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Surface Forces: Bahrain Base Building Boom
   Next Article → PROCUREMENT: Affluence And The New Arms Race
June 11, 2009: The U.S. is expanding its naval base in the Persian Gulf nation of Bahrain. The navy has taken over the Mina Salman port, which transferred all commercial operations to the new Khalifa bin Salman port two months ago. The navy is leasing 70 acres of waterfront space at Mina Salman. At the capital, the navy has an acre at the port there, and 42 acres at a nearby base. The new port is large enough to berth the largest U.S. ships (the Nimitz class carriers.) The port currently supports  sixteen American warships operating in the area.

Thus the U.S. Navy has turned a minor naval station in the Persian Gulf, into one of its most crucial bases for the war on terrorism. The U.S. moved into a minor naval base in Bahrain in 1973, when the British gave it up. The Bahrainis, like most of the other small states along the west coast of the Persian Gulf, like to have some friendly Western power in residence. This provides some insurance against Saudi Arabia to the west, and Iran to the east. Before 1918, the British presence helped keep the Ottoman (Turkish) Empire off their backs as well. All the Bahrainis ask is that the foreign troops be quiet, and discreet. Until 2002, the Bahraini base was a place where U.S. warships could tie up for repairs, or recreation for the crews. About 3,600 American military personnel were stationed there. There was an airbase for navy and air force transports and warplanes. The Bahrainis denied much of this activity, so as to avoid getting pilloried by other Arab states. But Bahrain is a small place (a 655 square kilometer island about 20 kilometers off the Saudi coast, and a population of about 700,000), and it's difficult for things like warships and warplanes to go unnoticed.

In the last five years, several hundred million dollars has gone into building more permanent facilities. The trailers and other "temporary structures" were replaced by more permanent buildings and facilities. This included a new pier, just for military ships. There is a shopping center just for the military, and a lot of recreational facilities for the troops. Until 2004, some troops could bring their families. But now it's all military, and the brass try to keep everyone happy on base. It's a one year tour for most, but Bahrain is pretty popular. Living conditions are good, and the local Bahranis are pretty mellow and friendly by Middle Eastern standards.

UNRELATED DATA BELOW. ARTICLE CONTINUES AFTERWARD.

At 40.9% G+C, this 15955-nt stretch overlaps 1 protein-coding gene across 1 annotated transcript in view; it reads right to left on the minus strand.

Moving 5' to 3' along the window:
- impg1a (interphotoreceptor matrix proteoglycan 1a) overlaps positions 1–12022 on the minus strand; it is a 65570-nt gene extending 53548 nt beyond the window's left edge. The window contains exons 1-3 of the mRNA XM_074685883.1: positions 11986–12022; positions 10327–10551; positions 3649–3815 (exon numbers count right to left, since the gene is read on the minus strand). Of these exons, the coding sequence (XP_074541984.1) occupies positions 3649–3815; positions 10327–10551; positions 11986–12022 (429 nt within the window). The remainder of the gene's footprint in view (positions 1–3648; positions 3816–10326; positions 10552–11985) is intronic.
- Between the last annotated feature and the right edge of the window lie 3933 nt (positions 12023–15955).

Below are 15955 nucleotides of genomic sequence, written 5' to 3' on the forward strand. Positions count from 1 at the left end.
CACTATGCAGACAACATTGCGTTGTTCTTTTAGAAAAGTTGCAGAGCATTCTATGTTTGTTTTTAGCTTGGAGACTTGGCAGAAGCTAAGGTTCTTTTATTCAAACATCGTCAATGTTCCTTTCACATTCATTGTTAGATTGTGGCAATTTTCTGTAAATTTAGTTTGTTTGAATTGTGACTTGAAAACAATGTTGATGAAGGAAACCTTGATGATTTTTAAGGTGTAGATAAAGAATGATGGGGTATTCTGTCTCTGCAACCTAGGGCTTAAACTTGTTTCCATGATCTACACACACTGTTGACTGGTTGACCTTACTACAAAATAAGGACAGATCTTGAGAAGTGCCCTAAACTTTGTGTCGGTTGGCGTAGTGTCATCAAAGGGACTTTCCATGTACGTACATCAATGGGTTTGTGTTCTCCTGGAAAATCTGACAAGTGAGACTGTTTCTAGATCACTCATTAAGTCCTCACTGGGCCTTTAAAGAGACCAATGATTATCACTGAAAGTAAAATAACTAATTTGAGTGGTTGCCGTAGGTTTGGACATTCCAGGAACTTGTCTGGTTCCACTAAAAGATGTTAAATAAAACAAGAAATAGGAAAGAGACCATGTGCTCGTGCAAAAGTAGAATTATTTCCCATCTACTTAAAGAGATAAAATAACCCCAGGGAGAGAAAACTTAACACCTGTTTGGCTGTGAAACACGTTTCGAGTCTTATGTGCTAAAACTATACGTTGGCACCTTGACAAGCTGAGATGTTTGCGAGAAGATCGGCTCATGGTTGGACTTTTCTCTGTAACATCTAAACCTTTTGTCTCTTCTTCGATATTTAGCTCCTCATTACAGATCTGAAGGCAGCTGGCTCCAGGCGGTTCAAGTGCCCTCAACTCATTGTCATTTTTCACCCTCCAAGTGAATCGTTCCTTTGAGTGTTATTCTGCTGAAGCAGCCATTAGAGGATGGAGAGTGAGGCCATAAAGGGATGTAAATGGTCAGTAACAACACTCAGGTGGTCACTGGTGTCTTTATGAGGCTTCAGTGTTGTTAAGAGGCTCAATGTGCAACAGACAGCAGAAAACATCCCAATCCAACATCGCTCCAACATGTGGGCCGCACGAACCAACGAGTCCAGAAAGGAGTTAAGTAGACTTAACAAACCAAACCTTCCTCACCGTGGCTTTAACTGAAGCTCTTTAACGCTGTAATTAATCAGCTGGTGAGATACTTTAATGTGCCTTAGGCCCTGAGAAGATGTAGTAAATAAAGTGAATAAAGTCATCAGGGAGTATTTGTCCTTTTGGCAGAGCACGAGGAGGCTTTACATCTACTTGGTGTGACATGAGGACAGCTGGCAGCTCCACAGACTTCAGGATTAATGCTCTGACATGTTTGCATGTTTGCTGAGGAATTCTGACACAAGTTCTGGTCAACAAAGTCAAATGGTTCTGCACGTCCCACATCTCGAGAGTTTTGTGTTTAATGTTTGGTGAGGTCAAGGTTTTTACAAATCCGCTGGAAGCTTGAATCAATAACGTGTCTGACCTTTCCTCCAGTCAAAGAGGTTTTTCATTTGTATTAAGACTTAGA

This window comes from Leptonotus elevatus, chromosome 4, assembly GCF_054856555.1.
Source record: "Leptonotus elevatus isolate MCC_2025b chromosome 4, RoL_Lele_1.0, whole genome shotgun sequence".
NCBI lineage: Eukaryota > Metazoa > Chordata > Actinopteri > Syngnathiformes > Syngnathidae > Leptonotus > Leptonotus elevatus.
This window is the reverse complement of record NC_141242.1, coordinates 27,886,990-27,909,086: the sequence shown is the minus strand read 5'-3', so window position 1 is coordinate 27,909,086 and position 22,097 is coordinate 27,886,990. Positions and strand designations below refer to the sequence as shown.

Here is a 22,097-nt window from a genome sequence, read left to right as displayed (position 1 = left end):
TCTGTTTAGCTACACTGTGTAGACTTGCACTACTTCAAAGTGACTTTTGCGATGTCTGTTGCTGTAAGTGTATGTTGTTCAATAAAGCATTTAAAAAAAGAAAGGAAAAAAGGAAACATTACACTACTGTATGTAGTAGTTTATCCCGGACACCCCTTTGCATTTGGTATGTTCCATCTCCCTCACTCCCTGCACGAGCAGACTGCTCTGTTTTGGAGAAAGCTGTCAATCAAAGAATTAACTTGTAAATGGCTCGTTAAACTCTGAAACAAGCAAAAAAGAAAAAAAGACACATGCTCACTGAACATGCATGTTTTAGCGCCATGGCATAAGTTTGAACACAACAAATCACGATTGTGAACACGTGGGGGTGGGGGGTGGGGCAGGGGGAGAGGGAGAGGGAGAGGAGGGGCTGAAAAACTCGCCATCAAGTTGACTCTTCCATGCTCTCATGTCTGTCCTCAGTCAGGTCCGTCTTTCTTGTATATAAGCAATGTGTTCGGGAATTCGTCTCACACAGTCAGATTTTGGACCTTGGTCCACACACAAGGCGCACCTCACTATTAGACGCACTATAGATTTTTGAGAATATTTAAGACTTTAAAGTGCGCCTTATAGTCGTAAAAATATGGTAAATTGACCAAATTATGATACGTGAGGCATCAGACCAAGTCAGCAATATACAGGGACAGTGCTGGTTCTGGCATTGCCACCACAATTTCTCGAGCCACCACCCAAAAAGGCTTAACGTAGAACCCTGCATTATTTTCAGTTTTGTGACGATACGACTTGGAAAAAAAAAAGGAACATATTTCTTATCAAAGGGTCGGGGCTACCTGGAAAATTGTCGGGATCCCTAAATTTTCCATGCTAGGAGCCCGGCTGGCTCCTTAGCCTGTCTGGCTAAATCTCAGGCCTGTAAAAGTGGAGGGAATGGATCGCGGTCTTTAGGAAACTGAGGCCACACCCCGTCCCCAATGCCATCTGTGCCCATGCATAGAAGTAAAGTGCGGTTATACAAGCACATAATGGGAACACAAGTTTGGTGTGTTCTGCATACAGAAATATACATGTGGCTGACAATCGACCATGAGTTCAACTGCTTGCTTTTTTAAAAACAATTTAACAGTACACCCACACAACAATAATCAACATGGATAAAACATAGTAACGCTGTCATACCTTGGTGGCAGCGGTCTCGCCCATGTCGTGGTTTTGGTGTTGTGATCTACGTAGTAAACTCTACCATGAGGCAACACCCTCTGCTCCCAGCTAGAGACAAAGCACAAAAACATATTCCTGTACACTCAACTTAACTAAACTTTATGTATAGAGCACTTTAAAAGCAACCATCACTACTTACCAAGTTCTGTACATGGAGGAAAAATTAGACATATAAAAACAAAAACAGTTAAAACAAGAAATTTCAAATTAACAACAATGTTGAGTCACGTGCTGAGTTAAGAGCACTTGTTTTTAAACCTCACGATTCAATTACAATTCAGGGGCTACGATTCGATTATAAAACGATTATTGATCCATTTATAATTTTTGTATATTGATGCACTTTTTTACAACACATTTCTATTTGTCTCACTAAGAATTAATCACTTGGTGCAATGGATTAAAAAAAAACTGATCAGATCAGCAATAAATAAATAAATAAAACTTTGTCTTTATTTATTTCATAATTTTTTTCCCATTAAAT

While the Bahrani population is only 700,000, oil and gas provide a per-capita income of over $20,000. The oil is running out, so Bahrain has been recasting itself as an Arab playground and financial center, replacing Beirut, Lebanon (which ceased, for two decades, to play that role in the late 1970s because of a civil war). Bahrain has used a lot of their oil revenue to build infrastructure, and encouraged entrepreneurs to create shopping and entertainment facilities superior to anything available in the region. Unlike Saudi Arabia, which is connected to Bahrain by a causeway bridge, Bahrain does not enforce Islamic law on visitors or residents. Bahrain has, for centuries, been a port of call for ships, and sailors. That means booze and women were always available. But now there are also shopping malls, a full range of hotels, brothels, clubs and bars. Most of the business for the entertainment spots, comes from Saudi Arabia, but sailors, especially those from the 40-50 foreign warships that base themselves here, come a close second. A little over half the foreign sailors are American.

While generally peaceful, the country has many unhappy, and violence prone, citizens. The problems are many. First, there is the monarchy. Although competent, many of the educated citizens would prefer a democracy. Then there's the religion angle. The monarchy is Sunni, while two thirds of the population are Shia. Moreover, about 20 percent of the population are Christian and Hindu. This offends about ten percent of the population who are Islamic conservatives. Thus the police have a Shia majority that is often stirred up when the Islamic radicals get violent. Then the Shia villagers will take to the streets, and riot, if they feel the police are being too hard on Shia Islamic radicals. This violence rarely gets into the urban, and tourist, areas. But at times, the police have to warn visitors going outside the city, to avoid certain towns and villages.

With all this, many American sailors, after one tour of duty in Bahrain, often volunteer to come right back.
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